NBC Faces Flak For Naming Maddow A Moderator For Presidential Debate
MSNBC prime time anchor Rachel Maddow was named Tuesday as one of the five moderators for the first presidential debate, and it’s caused some commotion on the right.
Co-anchor of “TODAY” Savannah Guthrie, NBC Nightly News anchor Lester Holt, moderator of “Meet the Press” and NBC News political director Chuck Todd and “Noticias Telemundo” anchor José Diaz-Balart will moderate with Maddow on June 26 and 27.
Her inclusion as a moderator is raising eyebrows because she’s not viewed as an impartial host.
Rachel Maddow is hosting a Democrat debate.. lol. https://t.co/nqIcwJj7Te
— Stephen Miller (@redsteeze) June 11, 2019
Jeff McCall, a media studies professor at DePauw University, told The Daily Caller:
I think the voting public would be better served if hosts of opinion shows were kept out of moderating campaign debates. That’s not to say that an opinion host such as Maddow couldn’t generate helpful questions, but the appearance is that an advocate is helping to referee the contest. Certainly, reporters also have their own values and perspectives, but the public normally expects reporters to come at any news event with some degree of objectivity. That is not the case for an opinion show host such as Maddow. NBC is, of course, trying to give their highest rated MSNBC host a promotional platform on this debate stage. I understand that, but it is unnecessary. Maddow already has a high profile among Democrat voters.
He also noted that Maddow’s selection is not unprecedented. During the GOP primary debates in 2015 and 2016, they had multiple “opinion-based panelists” including Hugh Hewitt and Mary Katherine Ham, adding that, “Their roles were rather limited, but they did participate on the panel. That was not a good idea either.”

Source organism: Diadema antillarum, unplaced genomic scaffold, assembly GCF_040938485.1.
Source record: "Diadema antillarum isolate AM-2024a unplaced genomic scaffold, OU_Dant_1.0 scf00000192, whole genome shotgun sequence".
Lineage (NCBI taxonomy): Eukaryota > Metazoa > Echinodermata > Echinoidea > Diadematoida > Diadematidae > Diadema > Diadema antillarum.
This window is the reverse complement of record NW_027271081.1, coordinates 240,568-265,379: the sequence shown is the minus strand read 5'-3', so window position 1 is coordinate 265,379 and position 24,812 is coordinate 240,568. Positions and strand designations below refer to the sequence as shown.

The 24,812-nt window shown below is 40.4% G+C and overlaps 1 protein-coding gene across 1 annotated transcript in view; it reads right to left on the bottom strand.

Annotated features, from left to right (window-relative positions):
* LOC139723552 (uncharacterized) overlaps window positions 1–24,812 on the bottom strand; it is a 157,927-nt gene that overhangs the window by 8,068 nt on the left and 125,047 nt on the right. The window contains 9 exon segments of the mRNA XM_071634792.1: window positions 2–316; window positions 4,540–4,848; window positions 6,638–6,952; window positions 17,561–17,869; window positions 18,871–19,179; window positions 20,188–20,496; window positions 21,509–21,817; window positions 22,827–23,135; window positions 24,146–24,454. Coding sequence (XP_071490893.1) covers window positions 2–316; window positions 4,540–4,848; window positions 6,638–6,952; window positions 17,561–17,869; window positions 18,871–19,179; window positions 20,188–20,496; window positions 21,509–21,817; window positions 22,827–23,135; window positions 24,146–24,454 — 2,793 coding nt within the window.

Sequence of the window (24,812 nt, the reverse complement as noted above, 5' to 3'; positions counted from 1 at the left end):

The two-night debate will feature a maximum of ten candidates per night with each lasting two hours. Holt will be the only moderator present from start to finish. Guthrie and Diaz-Balart will be alongside Holt for the first hour and then be replaced by Todd and Maddow, according to NBC News.
“Fascinating that Democrats would have one of the leading conspiracy theorists of the day moderating their first debate. It really does show you where the party is at right now,” Ned Ryun explained to The Caller.
Eddie Scary, a commentary writer for the Washington Examiner, also told The Caller, “Rachel Maddow spent the last 2 years talking about Russia, which turned out to be a bust, and Trump’s taxes, which no one cares about (did any normal person give a shit that Bernie Sanders released 10 years returns?). I don’t mind if she moderates a Democratic primary debate but her co-moderators might help her come up with questions that people actually care to hear the answers to.”
As of Tuesday, 14 presidential candidates have reached both of the two thresholds, essentially guaranteeing each of them a spot soon the debate stage. Six other candidates have reached the polling requirement but not the donations. (RELATED: 2020 Democrats Private Woo Wall Street While Publicly Snubbing Corporate Cash)
If nothing changes between Tuesday and the Wednesday deadline, those twenty candidates will get a spot in the debate, but they’ll be randomly selected to appear on either night. Should any other candidate reach a marker before then, it would force a tiebreaker to settle the remaining slots left after accounting for the candidates who hit both markers via polling average.
.@savannahguthrie, @lesterholtnbc, @chucktodd, @jdbalart and @maddow will be moderators for the first Democratic presidential primary debate hosted on @NBCNews, @MSNBC and @Telemundo June 26-27. pic.twitter.com/o1u2Oe8kOO
— TODAY (@TODAYshow) June 11, 2019
Philip Klein also of the Examiner, defended Maddow, writing that, “The critique of having Maddow moderate is the assumption that an ideologically liberal moderator will ask softball questions of the Democratic candidates. But that need not be the case.”
Maddow also moderated a presidential debate in 2016, and she faced ridicule after hugging both independent Sen. Bernie Sanders and former Secretary of State Hillary Clinton.
Klein addressed this in his piece, saying that, “The truth is that she asked pointed questions of both candidates” prior to the infamous hugs.
MSNBC did not respond to a request for comment.